It’s a little ironic that far-off New Zealand is this year’s host of the UN’s rotating symposium on environmental issues. The 2008 theme is “Kick the CO2 Habit! Toward a Low-Carbon Economy,” but the long airplane flight to Kiwi-land is probably as carbon unneutral as it gets. Save the airfare and the emissions: We suggest you jump-start your celebration of World Environment Day by staying home instead. The day will be marked in more than 100 countries with local rallies, tree plantings, art exhibits, lectures, cleanup campaigns, and concerts.— Kate Rockwood

friday, june 6
Wal-Mart annual Shareholders Meeting
Fayetteville, Arkansas

Call it what you will: a pep rally, an old-fashioned Arkansas revival, a Peoples Temple brimming with Kool-Aid and those creepy Wal-Mart smiley faces. We still can’t wait to see what kind of hoopla the WMT annual meeting generates this year, with the company’s investors and employees expected to pack an 18,000-seat arena near its Bentonville headquarters. Sure, company executives will talk about revamping stores and boosting sales at a time when Wal-Mart’s low- and middle-income customers are enduring rising gas prices and plunging consumer confidence. But the real draw of this five-hour-plus affair, which contrasts with Target’s 30-minute in-and-out express meeting, is the special entertainment, never announced until just before the show. Think J. Lo (last year’s surprise guest), Beyoncé (the year before), and a 90-minute “Wal-Mart: The Musical.” No, really. — KR

Week 2

wednesday, june 11
Blast Off
51st Meeting of the UN Committee on the Peaceful Uses of Outer Space
Vienna, Austria

It may not yet have achieved peace on earth, but the ever-ambitious United Nations is still confident that it can make outer space a bit safer. Representatives of the world’s 69 space powers — including galactic giant Bolivia — will gather for 10 days of talks to set rules for the exploration and commercial exploitation of the cosmos. Another universal concern expected to be discussed: clutter. Thousands of objects, including disused satellites, remnants of rocket motors, and even a camera lost by U.S. astronaut Sunita Williams during a space walk last year, are now floating above the earth. — TB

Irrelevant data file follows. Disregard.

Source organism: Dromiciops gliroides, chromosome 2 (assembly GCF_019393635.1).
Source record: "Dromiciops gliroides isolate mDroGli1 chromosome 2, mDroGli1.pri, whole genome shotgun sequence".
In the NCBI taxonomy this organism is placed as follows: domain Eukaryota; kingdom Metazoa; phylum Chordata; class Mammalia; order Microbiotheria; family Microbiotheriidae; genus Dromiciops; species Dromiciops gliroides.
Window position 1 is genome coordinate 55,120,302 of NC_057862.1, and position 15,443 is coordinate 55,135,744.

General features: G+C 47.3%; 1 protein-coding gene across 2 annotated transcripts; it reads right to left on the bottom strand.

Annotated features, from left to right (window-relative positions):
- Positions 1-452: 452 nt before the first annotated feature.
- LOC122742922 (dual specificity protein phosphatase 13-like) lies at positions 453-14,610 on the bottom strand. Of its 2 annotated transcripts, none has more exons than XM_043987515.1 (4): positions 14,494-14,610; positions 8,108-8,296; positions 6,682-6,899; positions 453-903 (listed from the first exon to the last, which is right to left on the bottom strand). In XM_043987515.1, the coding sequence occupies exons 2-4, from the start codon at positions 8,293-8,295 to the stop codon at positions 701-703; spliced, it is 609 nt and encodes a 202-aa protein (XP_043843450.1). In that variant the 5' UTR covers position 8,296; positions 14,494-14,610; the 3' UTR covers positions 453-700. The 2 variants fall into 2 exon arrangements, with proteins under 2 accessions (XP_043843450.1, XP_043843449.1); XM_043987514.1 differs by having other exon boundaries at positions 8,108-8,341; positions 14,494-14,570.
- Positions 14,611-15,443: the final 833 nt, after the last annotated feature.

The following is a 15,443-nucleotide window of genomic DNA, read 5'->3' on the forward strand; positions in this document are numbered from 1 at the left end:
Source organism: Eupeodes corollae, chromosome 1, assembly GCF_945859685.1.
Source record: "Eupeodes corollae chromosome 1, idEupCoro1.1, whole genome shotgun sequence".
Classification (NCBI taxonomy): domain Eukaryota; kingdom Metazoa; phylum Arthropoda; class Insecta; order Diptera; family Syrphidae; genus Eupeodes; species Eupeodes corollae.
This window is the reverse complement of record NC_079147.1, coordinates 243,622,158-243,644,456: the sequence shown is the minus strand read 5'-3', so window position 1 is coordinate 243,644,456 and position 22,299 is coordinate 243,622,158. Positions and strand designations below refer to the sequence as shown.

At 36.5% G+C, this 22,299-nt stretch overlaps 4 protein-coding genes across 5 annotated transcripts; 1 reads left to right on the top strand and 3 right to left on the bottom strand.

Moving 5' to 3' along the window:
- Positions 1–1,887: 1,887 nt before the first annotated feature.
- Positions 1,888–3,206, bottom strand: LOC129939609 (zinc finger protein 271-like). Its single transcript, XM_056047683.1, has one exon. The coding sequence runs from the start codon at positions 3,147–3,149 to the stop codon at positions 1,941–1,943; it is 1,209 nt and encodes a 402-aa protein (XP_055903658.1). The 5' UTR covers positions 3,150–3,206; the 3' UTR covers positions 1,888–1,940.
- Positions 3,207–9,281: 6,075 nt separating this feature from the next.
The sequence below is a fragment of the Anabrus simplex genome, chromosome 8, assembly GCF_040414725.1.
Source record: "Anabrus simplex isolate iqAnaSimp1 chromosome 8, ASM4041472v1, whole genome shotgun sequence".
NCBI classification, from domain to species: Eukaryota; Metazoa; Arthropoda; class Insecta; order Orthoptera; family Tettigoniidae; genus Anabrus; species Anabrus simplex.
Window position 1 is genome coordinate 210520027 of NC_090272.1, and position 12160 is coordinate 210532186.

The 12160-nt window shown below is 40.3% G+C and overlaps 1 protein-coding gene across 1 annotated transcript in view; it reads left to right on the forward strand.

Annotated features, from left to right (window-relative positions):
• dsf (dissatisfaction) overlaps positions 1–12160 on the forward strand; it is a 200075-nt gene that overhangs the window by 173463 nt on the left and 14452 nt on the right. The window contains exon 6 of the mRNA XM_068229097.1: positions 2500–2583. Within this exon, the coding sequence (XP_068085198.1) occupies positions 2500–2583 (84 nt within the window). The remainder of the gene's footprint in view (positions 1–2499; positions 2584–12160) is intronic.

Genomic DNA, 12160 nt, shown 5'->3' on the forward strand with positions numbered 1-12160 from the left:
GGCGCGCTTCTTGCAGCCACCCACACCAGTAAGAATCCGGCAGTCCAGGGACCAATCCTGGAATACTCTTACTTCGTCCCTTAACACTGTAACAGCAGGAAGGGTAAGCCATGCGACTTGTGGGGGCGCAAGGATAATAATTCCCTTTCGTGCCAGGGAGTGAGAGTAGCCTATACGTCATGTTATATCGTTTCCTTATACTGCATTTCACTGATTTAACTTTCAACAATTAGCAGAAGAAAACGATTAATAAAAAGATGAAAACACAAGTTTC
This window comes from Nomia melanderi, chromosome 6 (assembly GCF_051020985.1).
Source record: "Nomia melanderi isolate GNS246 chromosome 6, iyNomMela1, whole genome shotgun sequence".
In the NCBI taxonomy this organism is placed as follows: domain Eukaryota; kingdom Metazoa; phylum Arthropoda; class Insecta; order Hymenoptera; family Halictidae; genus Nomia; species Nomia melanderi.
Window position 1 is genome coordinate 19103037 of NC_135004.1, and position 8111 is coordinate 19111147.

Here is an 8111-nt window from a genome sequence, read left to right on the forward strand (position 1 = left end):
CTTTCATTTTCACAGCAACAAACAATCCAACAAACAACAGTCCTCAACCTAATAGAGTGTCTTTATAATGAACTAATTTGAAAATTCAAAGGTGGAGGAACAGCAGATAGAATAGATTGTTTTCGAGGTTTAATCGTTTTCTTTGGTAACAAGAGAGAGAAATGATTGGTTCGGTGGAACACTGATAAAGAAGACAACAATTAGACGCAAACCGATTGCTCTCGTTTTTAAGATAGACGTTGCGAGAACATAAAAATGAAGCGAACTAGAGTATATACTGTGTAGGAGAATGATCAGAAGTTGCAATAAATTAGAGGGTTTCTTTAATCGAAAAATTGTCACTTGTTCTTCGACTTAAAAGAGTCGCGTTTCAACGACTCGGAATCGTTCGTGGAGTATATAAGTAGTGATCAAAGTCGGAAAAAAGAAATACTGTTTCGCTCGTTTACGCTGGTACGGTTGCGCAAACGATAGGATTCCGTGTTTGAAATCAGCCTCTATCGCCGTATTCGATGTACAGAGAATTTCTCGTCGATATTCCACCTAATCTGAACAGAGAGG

friday, june 13
The Incredible Hulk
Directed by Louis Leterrier

Last time around, in 2003, the Hulk wasn’t incredible — not at the box office, not to fans, not to Marvel. The comic-book giant has since reacquired the film rights to the not-so-jolly green giant, produced this new big-screen version independently, and restored the title character’s incredibleness. The 2008 version has Bruce Banner (played by Edward Norton, who also cowrote the script) desperately torn between fully curing his overexposure to the gamma rays that transformed him into the raging Hulk, and harnessing its powers to protect humanity, instead. We have no idea what he’ll choose. — Abe Lebovic

saturday, june 14
Expo Zaragoza 2008
Zaragoza, Spain

Drought and desertification may not be your typical tourist lure, but this summer, some 5 million people are expected to flood into the Spanish city of Zaragoza for Expo 2008, which is dedicated to the theme of “water and sustainable development.” More than 100 countries will be participating in the $1 billion Expo, the modern-day descendent of the World’s Fair. The exhibition will also feature Europe’s largest freshwater aquarium — stocked with aquatic life from five of the world’s great rivers — and H2O-themed buildings and bridges by architects including Enrique de Teresa and Zaha Hadid, whose Bridge Pavilion is shown in the photograph above. “Never before has the world talked about water for 93 days in a row,” says Eduardo Mestre, one of the Expo’s directors. “This summer could be the turning point in the way we use this vital resource.” — TB

saturday, june 14
Pledge Allegiance
Flag Day

Though surveys show that just 40% of Americans know when it is, Flag Day, which Woodrow Wilson first established by presidential proclamation in 1916, still spurs more than a quarter of the population to send their patriotism up the flagpole. The still-not-over war on terror has been a boon to the $350 million-a-year stars-and-stripes industry, although the post-9/11 bump has moderated lately (how many flags does one person need?). Here’s one bright spot for American manufacturing: Nearly 99% of American flags are still made right here at home. (The rest? You guessed it. Almost all in China.) USA! USA!— KR

Week 3

monday, june 16
Bio International Convention
San Diego